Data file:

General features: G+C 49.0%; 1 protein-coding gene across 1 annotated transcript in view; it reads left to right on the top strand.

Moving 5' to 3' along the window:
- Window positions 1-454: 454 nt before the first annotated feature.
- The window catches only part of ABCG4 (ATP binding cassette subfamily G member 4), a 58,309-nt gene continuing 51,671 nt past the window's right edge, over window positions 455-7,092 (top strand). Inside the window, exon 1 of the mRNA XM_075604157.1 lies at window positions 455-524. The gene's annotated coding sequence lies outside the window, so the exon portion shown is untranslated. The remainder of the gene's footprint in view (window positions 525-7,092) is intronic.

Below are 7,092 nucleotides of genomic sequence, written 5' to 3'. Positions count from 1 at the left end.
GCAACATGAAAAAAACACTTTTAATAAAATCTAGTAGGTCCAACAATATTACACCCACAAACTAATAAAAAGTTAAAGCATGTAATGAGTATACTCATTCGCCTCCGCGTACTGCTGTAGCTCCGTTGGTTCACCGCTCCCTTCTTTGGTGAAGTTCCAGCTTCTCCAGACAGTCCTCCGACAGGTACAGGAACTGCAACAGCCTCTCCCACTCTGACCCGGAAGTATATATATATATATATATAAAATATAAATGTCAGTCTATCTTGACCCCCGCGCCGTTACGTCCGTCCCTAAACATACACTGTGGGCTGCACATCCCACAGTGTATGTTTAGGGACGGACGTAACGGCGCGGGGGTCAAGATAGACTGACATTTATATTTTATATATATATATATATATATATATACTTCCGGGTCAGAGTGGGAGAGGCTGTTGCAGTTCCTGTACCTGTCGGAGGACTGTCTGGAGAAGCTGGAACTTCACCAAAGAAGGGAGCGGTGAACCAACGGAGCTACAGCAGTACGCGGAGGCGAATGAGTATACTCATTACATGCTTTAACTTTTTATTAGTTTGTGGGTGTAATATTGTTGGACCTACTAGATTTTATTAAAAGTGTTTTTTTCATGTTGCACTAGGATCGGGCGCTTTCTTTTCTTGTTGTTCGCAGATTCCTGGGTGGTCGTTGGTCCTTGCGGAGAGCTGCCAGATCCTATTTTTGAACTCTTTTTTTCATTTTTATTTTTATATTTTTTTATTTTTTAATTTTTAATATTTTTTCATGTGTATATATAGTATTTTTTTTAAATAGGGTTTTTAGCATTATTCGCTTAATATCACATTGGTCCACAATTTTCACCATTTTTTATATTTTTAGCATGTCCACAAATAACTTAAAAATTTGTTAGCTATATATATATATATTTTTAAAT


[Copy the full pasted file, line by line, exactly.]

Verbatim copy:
General features: G+C 49.0%; 1 protein-coding gene across 1 annotated transcript in view; it reads left to right on the top strand.

Moving 5' to 3' along the window:
- Window positions 1-454: 454 nt before the first annotated feature.
- The window catches only part of ABCG4 (ATP binding cassette subfamily G member 4), a 58,309-nt gene continuing 51,671 nt past the window's right edge, over window positions 455-7,092 (top strand). Inside the window, exon 1 of the mRNA XM_075604157.1 lies at window positions 455-524. The gene's annotated coding sequence lies outside the window, so the exon portion shown is untranslated. The remainder of the gene's footprint in view (window positions 525-7,092) is intronic.

Below are 7,092 nucleotides of genomic sequence, written 5' to 3'. Positions count from 1 at the left end.
GCAACATGAAAAAAACACTTTTAATAAAATCTAGTAGGTCCAACAATATTACACCCACAAACTAATAAAAAGTTAAAGCATGTAATGAGTATACTCATTCGCCTCCGCGTACTGCTGTAGCTCCGTTGGTTCACCGCTCCCTTCTTTGGTGAAGTTCCAGCTTCTCCAGACAGTCCTCCGACAGGTACAGGAACTGCAACAGCCTCTCCCACTCTGACCCGGAAGTATATATATATATATATATAAAATATAAATGTCAGTCTATCTTGACCCCCGCGCCGTTACGTCCGTCCCTAAACATACACTGTGGGCTGCACATCCCACAGTGTATGTTTAGGGACGGACGTAACGGCGCGGGGGTCAAGATAGACTGACATTTATATTTTATATATATATATATATATATATATACTTCCGGGTCAGAGTGGGAGAGGCTGTTGCAGTTCCTGTACCTGTCGGAGGACTGTCTGGAGAAGCTGGAACTTCACCAAAGAAGGGAGCGGTGAACCAACGGAGCTACAGCAGTACGCGGAGGCGAATGAGTATACTCATTACATGCTTTAACTTTTTATTAGTTTGTGGGTGTAATATTGTTGGACCTACTAGATTTTATTAAAAGTGTTTTTTTCATGTTGCACTAGGATCGGGCGCTTTCTTTTCTTGTTGTTCGCAGATTCCTGGGTGGTCGTTGGTCCTTGCGGAGAGCTGCCAGATCCTATTTTTGAACTCTTTTTTTCATTTTTATTTTTATATTTTTTTATTTTTTAATTTTTAATATTTTTTCATGTGTATATATAGTATTTTTTTTAAATAGGGTTTTTAGCATTATTCGCTTAATATCACATTGGTCCACAATTTTCACCATTTTTTATATTTTTAGCATGTCCACAAATAACTTAAAAATTTGTTAGCTATATATATATATATTTTTAAAT